2013, Movies

American Hustle (2013, David O. Russell)

I don’t really know where to start with this strange and kind of brilliant film.

It’s a con film, but it’s a con comedy. Russell reveals the fates of characters well before he should have. If this were a serious movie, such decisions would be fatal. Because it is played for laughs, this trick diffuses tension in scenes that would otherwise be tonally inconsistent with the rest of the movie.

There are multiple narrators, but we aren’t ever introduced to that concept properly – say through a device where someone is interviewing those narrators – and it’s just assumed that we’re watching sort of an “oral history” of Abscam that sometimes forgets its an oral history.

The editing is all wrong too; had David Mamet made this film we might have got one or two of the endless montages – though I really doubt it – but we wouldn’t get any of the inter-cutting – at least the inter-cutting that relieves tension – and we wouldn’t get the strange, jumbled pacing. (Seriously, the montages make me think Russell was watching the Ocean’s┬ámovies a little too much.) The editing reinforces the comedy and helps remind you, when the film gets a little too serious, that though this is a con film, it’s not primarily about the con.

Russell still cons us though; the reveal on Lawrence’s role is solid as is the final con. And so it sort of works as a con film despite how it constantly subverts the genre.

It isn’t laugh-out-loud funny the whole time – though there are many, many laugh-out-loud moments, but there are so many moments of sublime ridiculousness that even when you are not laughing you are usually thinking to yourself “That’s pretty funny right there.”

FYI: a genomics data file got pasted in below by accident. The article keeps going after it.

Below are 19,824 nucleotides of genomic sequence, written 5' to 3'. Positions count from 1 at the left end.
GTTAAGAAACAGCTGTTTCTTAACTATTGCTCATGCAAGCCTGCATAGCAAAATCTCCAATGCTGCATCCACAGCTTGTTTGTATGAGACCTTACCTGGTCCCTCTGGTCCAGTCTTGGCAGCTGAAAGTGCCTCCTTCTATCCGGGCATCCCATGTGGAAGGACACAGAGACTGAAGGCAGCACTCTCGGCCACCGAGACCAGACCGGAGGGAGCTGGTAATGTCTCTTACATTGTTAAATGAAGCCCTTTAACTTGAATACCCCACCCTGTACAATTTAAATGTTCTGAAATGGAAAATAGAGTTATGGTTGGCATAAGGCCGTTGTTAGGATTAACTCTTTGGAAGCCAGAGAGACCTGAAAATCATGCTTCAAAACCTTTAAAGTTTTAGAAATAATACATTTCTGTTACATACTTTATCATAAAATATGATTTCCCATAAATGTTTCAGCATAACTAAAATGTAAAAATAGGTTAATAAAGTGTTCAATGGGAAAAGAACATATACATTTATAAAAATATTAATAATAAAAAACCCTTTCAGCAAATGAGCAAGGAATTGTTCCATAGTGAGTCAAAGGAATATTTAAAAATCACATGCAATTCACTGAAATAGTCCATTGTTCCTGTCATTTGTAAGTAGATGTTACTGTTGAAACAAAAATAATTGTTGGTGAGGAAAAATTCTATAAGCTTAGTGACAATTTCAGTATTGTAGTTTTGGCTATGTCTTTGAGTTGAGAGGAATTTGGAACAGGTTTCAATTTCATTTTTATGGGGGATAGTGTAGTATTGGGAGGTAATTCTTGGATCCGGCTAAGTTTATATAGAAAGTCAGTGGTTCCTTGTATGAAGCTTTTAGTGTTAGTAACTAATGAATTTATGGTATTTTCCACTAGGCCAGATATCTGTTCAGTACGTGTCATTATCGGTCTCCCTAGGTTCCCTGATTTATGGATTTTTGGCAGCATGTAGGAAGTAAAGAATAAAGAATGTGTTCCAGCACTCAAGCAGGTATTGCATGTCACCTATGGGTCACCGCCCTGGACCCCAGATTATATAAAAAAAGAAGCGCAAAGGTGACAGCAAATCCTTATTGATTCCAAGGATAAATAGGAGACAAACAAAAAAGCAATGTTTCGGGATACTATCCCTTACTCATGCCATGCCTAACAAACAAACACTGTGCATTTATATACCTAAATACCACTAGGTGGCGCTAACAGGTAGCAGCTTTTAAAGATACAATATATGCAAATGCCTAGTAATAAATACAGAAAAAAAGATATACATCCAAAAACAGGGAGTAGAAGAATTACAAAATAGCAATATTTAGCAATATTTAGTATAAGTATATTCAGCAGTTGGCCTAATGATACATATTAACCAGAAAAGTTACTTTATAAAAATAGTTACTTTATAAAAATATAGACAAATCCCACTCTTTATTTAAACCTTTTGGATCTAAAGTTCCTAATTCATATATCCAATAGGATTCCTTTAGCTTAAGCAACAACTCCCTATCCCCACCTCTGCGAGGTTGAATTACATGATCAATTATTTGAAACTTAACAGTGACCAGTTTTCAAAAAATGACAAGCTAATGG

There is seemingly endless stunt casting, but the actors are so committed that you stop caring pretty quickly. (Despite the ceaseless wardrobe gags, everyone is committed to making you believe that they like their clothes and their hair etc.; that they live in it.) Practically everyone is great in this movie – save Jennifer Lawrence who, though hilarious at times, sometimes forgets she has an accent – but the standout is Amy Adams, who gives one of the best performances of the year, as someone almost permanently playing someone else.

It’s a farce that doubles as a parody of the con film. There are moments that are a little inexplicable – such as a particular kiss – and a few too many montages but overall the whole thing manages to be really funny and clever at the same time. I’m really kind of shocked at how good it is.


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